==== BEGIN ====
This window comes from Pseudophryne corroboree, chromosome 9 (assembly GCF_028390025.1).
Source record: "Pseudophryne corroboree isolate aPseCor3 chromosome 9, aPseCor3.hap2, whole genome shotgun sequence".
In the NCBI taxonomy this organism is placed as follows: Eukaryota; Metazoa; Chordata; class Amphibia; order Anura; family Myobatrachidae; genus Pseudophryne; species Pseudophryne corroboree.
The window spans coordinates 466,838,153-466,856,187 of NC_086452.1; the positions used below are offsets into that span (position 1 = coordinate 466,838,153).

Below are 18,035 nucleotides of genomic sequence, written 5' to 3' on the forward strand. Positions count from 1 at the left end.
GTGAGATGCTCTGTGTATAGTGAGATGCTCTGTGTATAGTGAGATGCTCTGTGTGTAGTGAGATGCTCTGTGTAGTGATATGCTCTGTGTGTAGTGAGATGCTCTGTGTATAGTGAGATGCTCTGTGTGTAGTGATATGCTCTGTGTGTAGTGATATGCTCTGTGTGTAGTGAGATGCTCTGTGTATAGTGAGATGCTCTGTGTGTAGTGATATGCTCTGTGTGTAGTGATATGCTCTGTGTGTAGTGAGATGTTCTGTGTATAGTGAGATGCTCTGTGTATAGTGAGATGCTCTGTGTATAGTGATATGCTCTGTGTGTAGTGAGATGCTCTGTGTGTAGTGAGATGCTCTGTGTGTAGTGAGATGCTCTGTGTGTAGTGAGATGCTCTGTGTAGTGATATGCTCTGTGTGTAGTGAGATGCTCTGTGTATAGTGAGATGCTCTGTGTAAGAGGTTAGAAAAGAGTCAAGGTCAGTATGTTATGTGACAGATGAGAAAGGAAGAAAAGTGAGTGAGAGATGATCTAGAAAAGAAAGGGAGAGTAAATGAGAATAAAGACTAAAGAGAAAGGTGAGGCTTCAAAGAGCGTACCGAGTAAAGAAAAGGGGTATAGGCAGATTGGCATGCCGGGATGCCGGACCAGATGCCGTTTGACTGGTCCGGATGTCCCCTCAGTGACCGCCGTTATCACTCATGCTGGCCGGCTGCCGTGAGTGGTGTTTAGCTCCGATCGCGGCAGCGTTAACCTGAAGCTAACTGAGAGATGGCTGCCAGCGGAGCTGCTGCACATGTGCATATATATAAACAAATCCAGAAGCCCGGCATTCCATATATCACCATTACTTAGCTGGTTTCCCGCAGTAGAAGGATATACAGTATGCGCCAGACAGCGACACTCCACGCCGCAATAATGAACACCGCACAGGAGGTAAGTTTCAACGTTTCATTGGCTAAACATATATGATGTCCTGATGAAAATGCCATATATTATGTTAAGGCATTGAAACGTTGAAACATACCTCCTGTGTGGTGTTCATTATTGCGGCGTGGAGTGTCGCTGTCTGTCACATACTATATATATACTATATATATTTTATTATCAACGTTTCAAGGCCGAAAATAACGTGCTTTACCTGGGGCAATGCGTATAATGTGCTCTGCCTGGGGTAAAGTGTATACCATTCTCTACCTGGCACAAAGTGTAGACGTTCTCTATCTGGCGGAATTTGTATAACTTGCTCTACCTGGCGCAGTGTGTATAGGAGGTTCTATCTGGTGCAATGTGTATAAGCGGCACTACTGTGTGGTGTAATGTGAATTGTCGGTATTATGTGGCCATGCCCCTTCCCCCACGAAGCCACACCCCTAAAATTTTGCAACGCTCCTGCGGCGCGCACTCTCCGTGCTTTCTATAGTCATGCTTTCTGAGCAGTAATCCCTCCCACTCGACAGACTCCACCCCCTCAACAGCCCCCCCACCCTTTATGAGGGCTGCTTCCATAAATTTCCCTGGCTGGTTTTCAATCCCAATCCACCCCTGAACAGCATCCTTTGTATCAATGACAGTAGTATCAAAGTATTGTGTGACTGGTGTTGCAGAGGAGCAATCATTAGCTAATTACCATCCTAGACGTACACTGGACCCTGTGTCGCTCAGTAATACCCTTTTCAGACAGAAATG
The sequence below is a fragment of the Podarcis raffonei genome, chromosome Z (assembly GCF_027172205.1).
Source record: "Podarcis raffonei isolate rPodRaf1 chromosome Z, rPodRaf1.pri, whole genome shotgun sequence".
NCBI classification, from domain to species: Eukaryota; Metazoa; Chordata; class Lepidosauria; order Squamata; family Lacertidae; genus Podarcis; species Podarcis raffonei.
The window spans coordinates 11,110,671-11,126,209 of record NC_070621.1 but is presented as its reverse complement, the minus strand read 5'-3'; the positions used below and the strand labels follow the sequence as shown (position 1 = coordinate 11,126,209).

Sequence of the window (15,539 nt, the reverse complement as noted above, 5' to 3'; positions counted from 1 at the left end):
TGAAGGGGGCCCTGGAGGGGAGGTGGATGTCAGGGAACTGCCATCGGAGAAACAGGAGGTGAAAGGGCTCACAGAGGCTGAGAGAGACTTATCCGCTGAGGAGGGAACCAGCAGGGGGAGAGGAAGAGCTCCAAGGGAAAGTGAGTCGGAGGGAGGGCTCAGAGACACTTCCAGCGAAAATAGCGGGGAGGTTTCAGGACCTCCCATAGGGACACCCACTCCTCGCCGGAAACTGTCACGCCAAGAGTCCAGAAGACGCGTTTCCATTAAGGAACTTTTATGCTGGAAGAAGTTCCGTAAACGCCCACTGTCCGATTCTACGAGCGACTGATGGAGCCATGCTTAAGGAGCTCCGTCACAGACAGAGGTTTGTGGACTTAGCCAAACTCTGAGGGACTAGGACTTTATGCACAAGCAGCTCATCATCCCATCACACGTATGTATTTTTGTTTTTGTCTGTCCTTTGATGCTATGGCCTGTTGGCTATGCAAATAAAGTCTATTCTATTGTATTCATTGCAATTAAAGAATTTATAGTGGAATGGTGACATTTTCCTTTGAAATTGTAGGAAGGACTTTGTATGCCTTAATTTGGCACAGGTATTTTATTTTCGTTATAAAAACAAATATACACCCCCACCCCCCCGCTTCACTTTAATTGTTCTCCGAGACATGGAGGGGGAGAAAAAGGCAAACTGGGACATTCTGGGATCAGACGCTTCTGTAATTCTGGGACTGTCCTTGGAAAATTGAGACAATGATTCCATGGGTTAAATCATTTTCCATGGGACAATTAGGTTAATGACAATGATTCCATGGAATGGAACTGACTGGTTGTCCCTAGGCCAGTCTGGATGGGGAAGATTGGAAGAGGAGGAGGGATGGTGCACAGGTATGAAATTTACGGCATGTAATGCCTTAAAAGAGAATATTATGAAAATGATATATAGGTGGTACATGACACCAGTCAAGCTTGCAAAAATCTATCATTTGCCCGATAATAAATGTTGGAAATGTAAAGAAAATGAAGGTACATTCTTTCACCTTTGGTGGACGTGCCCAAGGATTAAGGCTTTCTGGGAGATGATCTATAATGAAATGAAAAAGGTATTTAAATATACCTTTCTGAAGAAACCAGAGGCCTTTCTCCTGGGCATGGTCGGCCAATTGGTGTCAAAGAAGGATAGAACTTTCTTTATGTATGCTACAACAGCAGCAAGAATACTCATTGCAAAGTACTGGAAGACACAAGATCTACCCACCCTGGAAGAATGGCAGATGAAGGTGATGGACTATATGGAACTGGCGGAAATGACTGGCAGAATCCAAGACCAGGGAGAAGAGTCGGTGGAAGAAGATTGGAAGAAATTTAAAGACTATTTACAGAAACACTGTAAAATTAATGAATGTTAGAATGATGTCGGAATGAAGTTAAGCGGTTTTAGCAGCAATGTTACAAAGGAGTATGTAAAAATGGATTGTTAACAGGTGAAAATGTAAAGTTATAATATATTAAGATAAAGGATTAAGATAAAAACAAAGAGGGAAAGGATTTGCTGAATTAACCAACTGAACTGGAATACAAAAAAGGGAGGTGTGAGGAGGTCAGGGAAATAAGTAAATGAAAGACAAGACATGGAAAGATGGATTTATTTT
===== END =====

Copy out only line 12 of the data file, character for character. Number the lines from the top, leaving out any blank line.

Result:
TGAAGGGGGCCCTGGAGGGGAGGTGGATGTCAGGGAACTGCCATCGGAGAAACAGGAGGTGAAAGGGCTCACAGAGGCTGAGAGAGACTTATCCGCTGAGGAGGGAACCAGCAGGGGGAGAGGAAGAGCTCCAAGGGAAAGTGAGTCGGAGGGAGGGCTCAGAGACACTTCCAGCGAAAATAGCGGGGAGGTTTCAGGACCTCCCATAGGGACACCCACTCCTCGCCGGAAACTGTCACGCCAAGAGTCCAGAAGACGCGTTTCCATTAAGGAACTTTTATGCTGGAAGAAGTTCCGTAAACGCCCACTGTCCGATTCTACGAGCGACTGATGGAGCCATGCTTAAGGAGCTCCGTCACAGACAGAGGTTTGTGGACTTAGCCAAACTCTGAGGGACTAGGACTTTATGCACAAGCAGCTCATCATCCCATCACACGTATGTATTTTTGTTTTTGTCTGTCCTTTGATGCTATGGCCTGTTGGCTATGCAAATAAAGTCTATTCTATTGTATTCATTGCAATTAAAGAATTTATAGTGGAATGGTGACATTTTCCTTTGAAATTGTAGGAAGGACTTTGTATGCCTTAATTTGGCACAGGTATTTTATTTTCGTTATAAAAACAAATATACACCCCCACCCCCCCGCTTCACTTTAATTGTTCTCCGAGACATGGAGGGGGAGAAAAAGGCAAACTGGGACATTCTGGGATCAGACGCTTCTGTAATTCTGGGACTGTCCTTGGAAAATTGAGACAATGATTCCATGGGTTAAATCATTTTCCATGGGACAATTAGGTTAATGACAATGATTCCATGGAATGGAACTGACTGGTTGTCCCTAGGCCAGTCTGGATGGGGAAGATTGGAAGAGGAGGAGGGATGGTGCACAGGTATGAAATTTACGGCATGTAATGCCTTAAAAGAGAATATTATGAAAATGATATATAGGTGGTACATGACACCAGTCAAGCTTGCAAAAATCTATCATTTGCCCGATAATAAATGTTGGAAATGTAAAGAAAATGAAGGTACATTCTTTCACCTTTGGTGGACGTGCCCAAGGATTAAGGCTTTCTGGGAGATGATCTATAATGAAATGAAAAAGGTATTTAAATATACCTTTCTGAAGAAACCAGAGGCCTTTCTCCTGGGCATGGTCGGCCAATTGGTGTCAAAGAAGGATAGAACTTTCTTTATGTATGCTACAACAGCAGCAAGAATACTCATTGCAAAGTACTGGAAGACACAAGATCTACCCACCCTGGAAGAATGGCAGATGAAGGTGATGGACTATATGGAACTGGCGGAAATGACTGGCAGAATCCAAGACCAGGGAGAAGAGTCGGTGGAAGAAGATTGGAAGAAATTTAAAGACTATTTACAGAAACACTGTAAAATTAATGAATGTTAGAATGATGTCGGAATGAAGTTAAGCGGTTTTAGCAGCAATGTTACAAAGGAGTATGTAAAAATGGATTGTTAACAGGTGAAAATGTAAAGTTATAATATATTAAGATAAAGGATTAAGATAAAAACAAAGAGGGAAAGGATTTGCTGAATTAACCAACTGAACTGGAATACAAAAAAGGGAGGTGTGAGGAGGTCAGGGAAATAAGTAAATGAAAGACAAGACATGGAAAGATGGATTTATTTT